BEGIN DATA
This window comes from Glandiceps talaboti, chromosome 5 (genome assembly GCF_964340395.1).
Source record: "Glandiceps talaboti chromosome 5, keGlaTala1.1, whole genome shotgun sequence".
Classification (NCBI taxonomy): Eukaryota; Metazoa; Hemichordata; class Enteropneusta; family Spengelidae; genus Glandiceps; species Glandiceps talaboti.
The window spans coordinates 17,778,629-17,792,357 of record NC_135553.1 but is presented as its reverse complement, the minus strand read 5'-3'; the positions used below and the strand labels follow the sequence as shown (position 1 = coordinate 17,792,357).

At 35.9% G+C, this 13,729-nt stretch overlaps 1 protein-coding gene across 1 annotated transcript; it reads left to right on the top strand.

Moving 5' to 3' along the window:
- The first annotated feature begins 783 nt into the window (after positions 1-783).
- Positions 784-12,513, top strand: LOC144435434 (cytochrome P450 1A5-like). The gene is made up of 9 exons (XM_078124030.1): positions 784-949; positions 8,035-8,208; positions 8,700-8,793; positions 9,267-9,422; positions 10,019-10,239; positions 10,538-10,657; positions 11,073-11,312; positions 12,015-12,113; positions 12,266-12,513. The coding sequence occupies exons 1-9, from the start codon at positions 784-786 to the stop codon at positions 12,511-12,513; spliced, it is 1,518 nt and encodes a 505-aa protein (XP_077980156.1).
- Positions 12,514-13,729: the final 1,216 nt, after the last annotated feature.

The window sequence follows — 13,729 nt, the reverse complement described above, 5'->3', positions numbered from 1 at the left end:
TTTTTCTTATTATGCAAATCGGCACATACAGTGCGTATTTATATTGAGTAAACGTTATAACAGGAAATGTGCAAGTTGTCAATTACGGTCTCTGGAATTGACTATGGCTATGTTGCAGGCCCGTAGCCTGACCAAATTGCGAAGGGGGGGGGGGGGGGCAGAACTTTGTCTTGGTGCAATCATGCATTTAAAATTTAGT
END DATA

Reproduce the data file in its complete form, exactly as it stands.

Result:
This window comes from Glandiceps talaboti, chromosome 5 (genome assembly GCF_964340395.1).
Source record: "Glandiceps talaboti chromosome 5, keGlaTala1.1, whole genome shotgun sequence".
Classification (NCBI taxonomy): Eukaryota; Metazoa; Hemichordata; class Enteropneusta; family Spengelidae; genus Glandiceps; species Glandiceps talaboti.
The window spans coordinates 17,778,629-17,792,357 of record NC_135553.1 but is presented as its reverse complement, the minus strand read 5'-3'; the positions used below and the strand labels follow the sequence as shown (position 1 = coordinate 17,792,357).

At 35.9% G+C, this 13,729-nt stretch overlaps 1 protein-coding gene across 1 annotated transcript; it reads left to right on the top strand.

Moving 5' to 3' along the window:
- The first annotated feature begins 783 nt into the window (after positions 1-783).
- Positions 784-12,513, top strand: LOC144435434 (cytochrome P450 1A5-like). The gene is made up of 9 exons (XM_078124030.1): positions 784-949; positions 8,035-8,208; positions 8,700-8,793; positions 9,267-9,422; positions 10,019-10,239; positions 10,538-10,657; positions 11,073-11,312; positions 12,015-12,113; positions 12,266-12,513. The coding sequence occupies exons 1-9, from the start codon at positions 784-786 to the stop codon at positions 12,511-12,513; spliced, it is 1,518 nt and encodes a 505-aa protein (XP_077980156.1).
- Positions 12,514-13,729: the final 1,216 nt, after the last annotated feature.

The window sequence follows — 13,729 nt, the reverse complement described above, 5'->3', positions numbered from 1 at the left end:
TTTTTCTTATTATGCAAATCGGCACATACAGTGCGTATTTATATTGAGTAAACGTTATAACAGGAAATGTGCAAGTTGTCAATTACGGTCTCTGGAATTGACTATGGCTATGTTGCAGGCCCGTAGCCTGACCAAATTGCGAAGGGGGGGGGGGGGGGCAGAACTTTGTCTTGGTGCAATCATGCATTTAAAATTTAGT